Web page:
Annika Cobb, Innovation Intern
This Palestinian youth circus is all about inclusion and empowerment
Ramallah, State of Palestine – When you think of education and empowerment of children, do you imagine a circus? Most people don’t, but Shadi Zmorrod, a Palestinian actor and theatre instructor, and Jessika Devlieghere, a Belgian animator and social worker, are on a mission to use art and the circus to make a change in the State of Palestine.
Founded in 2006, the Palestinian Circus School provides children with a space to explore creativity and self-expression, socialize with peers, and engage in physical activities. What started out as a small circus school in a garage is now an organization with 13 full-time staff members and around 50 freelance artists and trainers. It has an educational program to train students and a social outreach program to reach students from vulnerable and marginalized communities.
In 2022, the Palestinian Circus School welcomed around 366 students through clubs in Ramallah, Birzeit, Tulkarem, Jenin, and Jerusalem, training approximately 300 children annually. They also kickstarted a program to train circus trainers so that more people can start their own circus schools and organize performances in the State of Palestine.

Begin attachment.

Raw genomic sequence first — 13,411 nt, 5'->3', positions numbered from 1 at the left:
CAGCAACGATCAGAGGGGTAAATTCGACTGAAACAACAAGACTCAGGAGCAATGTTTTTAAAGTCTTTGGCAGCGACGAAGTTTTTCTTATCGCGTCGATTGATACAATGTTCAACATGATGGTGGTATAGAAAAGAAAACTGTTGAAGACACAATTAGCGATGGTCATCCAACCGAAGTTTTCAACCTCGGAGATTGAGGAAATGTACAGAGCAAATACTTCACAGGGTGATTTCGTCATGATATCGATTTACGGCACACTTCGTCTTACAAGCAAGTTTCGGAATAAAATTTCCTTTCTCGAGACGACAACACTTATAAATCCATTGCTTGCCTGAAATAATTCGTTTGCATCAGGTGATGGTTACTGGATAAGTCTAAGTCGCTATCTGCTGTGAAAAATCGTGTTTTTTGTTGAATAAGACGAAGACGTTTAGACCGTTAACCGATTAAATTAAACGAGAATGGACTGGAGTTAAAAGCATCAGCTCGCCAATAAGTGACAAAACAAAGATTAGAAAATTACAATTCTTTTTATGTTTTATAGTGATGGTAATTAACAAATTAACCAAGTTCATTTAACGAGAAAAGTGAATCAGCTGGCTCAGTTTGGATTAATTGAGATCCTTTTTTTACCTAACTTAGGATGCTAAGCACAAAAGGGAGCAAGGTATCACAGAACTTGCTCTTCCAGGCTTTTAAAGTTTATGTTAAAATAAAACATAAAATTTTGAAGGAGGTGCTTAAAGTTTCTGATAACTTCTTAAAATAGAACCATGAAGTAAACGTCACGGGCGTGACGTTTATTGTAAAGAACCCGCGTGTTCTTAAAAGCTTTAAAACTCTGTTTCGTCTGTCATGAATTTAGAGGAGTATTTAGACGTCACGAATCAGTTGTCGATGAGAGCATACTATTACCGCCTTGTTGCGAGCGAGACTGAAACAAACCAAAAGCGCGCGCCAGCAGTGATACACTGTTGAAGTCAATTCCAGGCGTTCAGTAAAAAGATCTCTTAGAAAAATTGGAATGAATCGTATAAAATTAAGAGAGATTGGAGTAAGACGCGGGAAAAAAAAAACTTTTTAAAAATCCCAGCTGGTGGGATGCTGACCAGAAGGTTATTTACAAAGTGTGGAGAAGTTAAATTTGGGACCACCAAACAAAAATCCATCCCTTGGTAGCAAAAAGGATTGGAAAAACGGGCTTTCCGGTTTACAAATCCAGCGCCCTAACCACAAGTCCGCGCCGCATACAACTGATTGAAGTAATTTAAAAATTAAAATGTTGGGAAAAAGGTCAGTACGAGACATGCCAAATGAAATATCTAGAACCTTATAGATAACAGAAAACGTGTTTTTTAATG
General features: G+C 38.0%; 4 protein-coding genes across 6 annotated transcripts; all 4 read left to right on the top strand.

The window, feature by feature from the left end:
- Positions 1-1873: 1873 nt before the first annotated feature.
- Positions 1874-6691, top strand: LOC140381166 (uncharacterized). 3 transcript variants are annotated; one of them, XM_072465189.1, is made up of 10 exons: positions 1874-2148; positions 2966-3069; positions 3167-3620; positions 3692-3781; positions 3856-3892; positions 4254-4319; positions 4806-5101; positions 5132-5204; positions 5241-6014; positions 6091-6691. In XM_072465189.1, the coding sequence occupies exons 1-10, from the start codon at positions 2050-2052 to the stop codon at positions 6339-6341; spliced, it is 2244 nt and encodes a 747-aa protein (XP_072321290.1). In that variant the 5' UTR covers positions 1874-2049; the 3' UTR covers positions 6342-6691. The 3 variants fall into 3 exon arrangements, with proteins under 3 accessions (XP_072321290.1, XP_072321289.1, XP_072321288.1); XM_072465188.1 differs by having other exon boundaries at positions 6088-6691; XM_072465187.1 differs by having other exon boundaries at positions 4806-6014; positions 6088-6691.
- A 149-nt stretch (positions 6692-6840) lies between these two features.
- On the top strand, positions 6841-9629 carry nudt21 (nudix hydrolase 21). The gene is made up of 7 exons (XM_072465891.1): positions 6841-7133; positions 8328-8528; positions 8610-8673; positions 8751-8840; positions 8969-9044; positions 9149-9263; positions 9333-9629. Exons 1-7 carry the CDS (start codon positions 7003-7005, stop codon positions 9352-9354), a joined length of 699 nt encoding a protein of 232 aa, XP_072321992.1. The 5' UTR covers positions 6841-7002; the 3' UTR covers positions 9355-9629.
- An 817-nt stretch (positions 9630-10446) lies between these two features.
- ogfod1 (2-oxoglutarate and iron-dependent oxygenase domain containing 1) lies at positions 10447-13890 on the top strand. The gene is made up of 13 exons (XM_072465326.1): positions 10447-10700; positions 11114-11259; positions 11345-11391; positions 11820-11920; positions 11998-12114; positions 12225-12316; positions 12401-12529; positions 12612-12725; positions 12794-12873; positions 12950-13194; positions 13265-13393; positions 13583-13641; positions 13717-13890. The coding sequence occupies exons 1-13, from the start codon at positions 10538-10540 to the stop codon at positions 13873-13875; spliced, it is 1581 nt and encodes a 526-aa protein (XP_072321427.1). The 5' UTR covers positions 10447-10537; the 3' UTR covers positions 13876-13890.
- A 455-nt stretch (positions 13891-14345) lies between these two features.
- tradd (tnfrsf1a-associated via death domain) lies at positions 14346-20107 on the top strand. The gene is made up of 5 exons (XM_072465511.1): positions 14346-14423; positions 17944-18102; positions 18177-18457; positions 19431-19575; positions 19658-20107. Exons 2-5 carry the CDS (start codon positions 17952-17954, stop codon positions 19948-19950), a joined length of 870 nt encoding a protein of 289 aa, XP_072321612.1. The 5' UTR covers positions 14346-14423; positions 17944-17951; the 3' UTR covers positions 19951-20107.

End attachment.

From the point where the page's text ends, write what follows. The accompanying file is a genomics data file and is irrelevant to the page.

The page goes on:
Hope in the form of a circus
With the support of the Tadamon Crowdfunding Academy, our bootcamp that trains civil society organizations to crowdfund, the Palestinian Circus School was able to raise almost $10,000 for their campaign in 2022. Thanks to the funds raised, 38 students will be able to attend the circus school for one year free of charge. While this was the Palestinian Circus School’s second crowdfunding campaign, the experience was not easy. “It required an enormous follow-up effort. Hundreds of emails and messages were sent regularly, in addition to almost daily posts on social media,” says Rana Nasser, the Projects Officer of the Palestinian Circus School and the campaign lead.
The campaign lasted two months in total and required reaching out to everyone they could, including families of students, partner organizations, past donors, the board of the organization, and the Friends of the Palestinian Circus School, the Belgium arm of the organization that raises awareness about the challenges in Palestine. One of their donors was a Belgian agency that is located in the State of Palestine. They hosted a breakfast meet-up for their employees and then gifted the donations to the campaign.
The circus as a safe haven
Having a space to play and enjoy freedom of expression is very important to the staff at the Palestinian Circus School. Just ask Nayef Abdallah, a trainer and an educational officer, who joined the team in 2008, two years after its foundation.